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McNotes: American Muslim Patriots Among Us?

07.28.16 03:33 PM – Andy McDonald

In the final months of World War II, there was a heated public debate about how the Allied powers should deal with Japan.

Even as Japan was teetering on the brink of destruction, some lawmakers suggested we should fire bomb until all that remained of that country was a smoldering cinder.

Others advocated the use of poison gas to wipe out the “savage” Japanese population. At one point, President Roosevelt was even presented with a plan to force surviving Japanese to breed with the docile residents of a nearby Pacific nation, presumably to breed the “warlike” strain out of the Japanese and thus make the world safer. One columnist for the Atlanta Constitution even wondered if Japanese Americans bore the seed of supposed savagery and treachery, questioning if they would one day turn on the United States.

In retrospect, the fact that those ideas were even entertained is remarkable. Yet things said back then about the Japanese are being echoed today about Muslims.

They just aren’t like us, it was said. They’re fanatics, beyond reason, it was said. They are bloodthirsty murderers who behead Americans and send suicide bombers to their deaths. They inflict horrors in the name of a twisted religious doctrine in which the attacker finds favor in Heaven for killing. That was the thinking about the Japanese in wartime.

The United States learned an important truth from the Pacific War that’s worth recalling today. The Japanese people were never a savage race. But their country was in the thrall of a small but powerful sect of an ancient religion. Shinto was radicalized to become State Shinto.

State Shinto became the bastardization of an otherwise peaceful faith, a religion twisted by a cultish military clique to justify military aggression and the suppression of civil liberties in Japan. According to State Shinto, Emperor Hirohito was elevated to the status of a living god. Acts of perceived disrespect toward the emperor were state crimes.

Just as terrorism is a political weapon intended to strike fear in the hearts of people today, terror was an effective tool for militarists in pre-war Japan. Moderate leaders were assassinated for supporting negotiations with the West, newspapers that appealed for peace were vandalized. Intimidation, violence and murder succeeded in quashing public dissent.

Many rank and file Japanese actually liked Americans. They regretted the war with the United States. But they dared not voice opposition to state policy lest they risk jail or death. Americans didn’t hear much about their plight. The lack of dissent led the nation down the path to war and the horrors that followed.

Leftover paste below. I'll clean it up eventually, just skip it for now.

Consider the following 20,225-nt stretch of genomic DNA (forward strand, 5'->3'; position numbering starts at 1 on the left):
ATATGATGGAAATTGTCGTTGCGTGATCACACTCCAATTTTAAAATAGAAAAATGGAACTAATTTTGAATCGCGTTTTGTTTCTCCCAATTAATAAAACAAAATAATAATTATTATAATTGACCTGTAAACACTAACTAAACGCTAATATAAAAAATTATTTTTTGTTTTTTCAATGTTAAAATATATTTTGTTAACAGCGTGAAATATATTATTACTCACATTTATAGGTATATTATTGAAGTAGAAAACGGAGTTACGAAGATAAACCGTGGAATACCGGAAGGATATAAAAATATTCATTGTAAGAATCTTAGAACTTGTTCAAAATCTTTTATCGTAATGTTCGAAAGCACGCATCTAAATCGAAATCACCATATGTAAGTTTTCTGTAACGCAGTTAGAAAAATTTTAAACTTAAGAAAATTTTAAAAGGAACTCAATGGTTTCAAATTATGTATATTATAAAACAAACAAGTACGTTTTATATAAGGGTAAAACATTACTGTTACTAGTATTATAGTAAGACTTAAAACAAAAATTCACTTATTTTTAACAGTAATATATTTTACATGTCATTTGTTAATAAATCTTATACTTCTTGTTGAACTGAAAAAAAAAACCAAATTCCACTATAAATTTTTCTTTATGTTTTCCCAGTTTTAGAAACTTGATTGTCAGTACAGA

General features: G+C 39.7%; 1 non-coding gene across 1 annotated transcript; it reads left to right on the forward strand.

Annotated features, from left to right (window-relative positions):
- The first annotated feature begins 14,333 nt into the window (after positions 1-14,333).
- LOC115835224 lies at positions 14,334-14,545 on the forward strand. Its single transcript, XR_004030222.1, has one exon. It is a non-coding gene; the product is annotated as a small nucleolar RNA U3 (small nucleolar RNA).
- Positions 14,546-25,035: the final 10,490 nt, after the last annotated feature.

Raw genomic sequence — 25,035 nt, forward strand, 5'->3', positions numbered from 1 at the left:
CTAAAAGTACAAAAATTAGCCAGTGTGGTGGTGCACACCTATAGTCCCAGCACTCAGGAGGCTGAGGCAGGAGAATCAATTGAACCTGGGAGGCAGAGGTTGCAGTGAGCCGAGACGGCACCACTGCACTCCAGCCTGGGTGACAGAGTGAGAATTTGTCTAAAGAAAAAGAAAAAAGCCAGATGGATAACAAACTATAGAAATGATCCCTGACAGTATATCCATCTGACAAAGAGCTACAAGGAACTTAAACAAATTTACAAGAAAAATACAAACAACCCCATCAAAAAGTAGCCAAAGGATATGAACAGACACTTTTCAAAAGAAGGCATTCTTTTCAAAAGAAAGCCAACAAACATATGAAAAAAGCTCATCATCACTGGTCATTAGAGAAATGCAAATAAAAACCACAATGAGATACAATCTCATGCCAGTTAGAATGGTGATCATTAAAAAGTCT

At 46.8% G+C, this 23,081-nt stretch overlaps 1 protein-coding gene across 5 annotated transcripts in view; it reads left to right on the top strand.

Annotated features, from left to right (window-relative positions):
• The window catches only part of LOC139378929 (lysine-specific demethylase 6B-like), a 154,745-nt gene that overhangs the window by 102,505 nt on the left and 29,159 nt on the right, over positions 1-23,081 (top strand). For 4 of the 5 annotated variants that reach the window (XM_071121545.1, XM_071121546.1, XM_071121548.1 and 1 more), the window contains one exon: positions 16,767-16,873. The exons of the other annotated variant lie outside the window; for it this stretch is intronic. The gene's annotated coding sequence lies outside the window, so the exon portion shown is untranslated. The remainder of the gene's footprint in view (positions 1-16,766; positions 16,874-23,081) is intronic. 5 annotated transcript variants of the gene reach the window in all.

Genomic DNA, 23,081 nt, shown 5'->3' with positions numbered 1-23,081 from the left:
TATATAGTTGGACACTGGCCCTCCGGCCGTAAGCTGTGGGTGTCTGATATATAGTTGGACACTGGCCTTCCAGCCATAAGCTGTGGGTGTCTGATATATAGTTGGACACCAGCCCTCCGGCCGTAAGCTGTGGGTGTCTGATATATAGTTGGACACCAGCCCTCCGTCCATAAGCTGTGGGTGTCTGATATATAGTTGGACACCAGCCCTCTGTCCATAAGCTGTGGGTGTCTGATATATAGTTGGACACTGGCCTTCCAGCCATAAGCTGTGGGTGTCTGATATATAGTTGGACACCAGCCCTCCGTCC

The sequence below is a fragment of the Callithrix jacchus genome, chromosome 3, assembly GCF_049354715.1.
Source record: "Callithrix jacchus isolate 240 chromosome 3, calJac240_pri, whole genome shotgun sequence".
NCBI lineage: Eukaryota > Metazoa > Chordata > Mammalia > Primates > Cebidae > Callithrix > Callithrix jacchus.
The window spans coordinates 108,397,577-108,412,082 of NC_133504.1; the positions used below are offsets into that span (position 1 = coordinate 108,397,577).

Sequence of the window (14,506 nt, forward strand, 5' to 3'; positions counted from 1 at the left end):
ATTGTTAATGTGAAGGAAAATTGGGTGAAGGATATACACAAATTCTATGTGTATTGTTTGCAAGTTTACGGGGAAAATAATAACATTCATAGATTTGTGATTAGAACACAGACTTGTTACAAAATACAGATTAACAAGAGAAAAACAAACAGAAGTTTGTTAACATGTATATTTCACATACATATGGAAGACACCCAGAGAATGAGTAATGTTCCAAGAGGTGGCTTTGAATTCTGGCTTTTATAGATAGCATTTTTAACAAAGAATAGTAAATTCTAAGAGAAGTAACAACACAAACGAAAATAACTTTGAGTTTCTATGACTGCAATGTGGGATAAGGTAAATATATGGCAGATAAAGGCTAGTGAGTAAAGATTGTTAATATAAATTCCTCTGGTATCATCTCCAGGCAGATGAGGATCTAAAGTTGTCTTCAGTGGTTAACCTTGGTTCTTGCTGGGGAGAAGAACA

In the wake of Pearl Harbor, the conventional wisdom was “a Jap is a Jap,” which was to say there were no good Japanese. It was like a phrase sometimes heard about modern day Muslims. “Kill them all. Let Allah sort them out.”

That kind of shortsighted view initially led to the internment of several thousand American citizens of Japanese descent, and, for a time, it deprived the United States of one of its most potent weapons: America’s racial diversity.

Once cooler heads prevailed, the powers that be reasoned that “a Jap” wasn’t just “a Jap.” The Army discovered many Japanese Americans remained loyal to their country, despite the racism and injustice their government had inflicted upon them.

The American military thus developed a weapon that was so simple yet unfathomable to the Japanese Empire – a legion of Japanese speaking soldiers and intelligence officers who, according to one American general, hastened the end of the war and saved the lives of as many as a million American servicemen (not to mention an untold number of Japanese).

So once again we are facing an enemy that is perverting an ancient faith for political gain. And once again some in the West are having trouble making the distinction between those who practice the Muslim faith and those who are perpetrating violence in the name of radical sects of Islam.

Here’s to hoping America and the West has learned the lessons of their forefathers. Once the United States stopped viewing Japanese as a nefarious, monolithic threat, they turned America’s melting pot into a tremendous strategic advantage. Americans of Japanese descent helped win World War II, though that fact remained a secret for many years.

The U.S. Army extended a hand of trust to Japanese Americans by appealing to their sense of patriotism and their love of liberty, and in doing so, the United States gained a powerful ally in the fight against the enemies of freedom.

Can the same approach work in reaching out to Americans of Middle Eastern dissent in the fight for liberty, or will America simply digress into the thinking that a Muslim is a Muslim?

I suspect that some who practice Islam are already quietly serving our country for the cause of freedom, but as was the case with Japanese Americans, we won’t know about their work until long after they have helped keep America safe.

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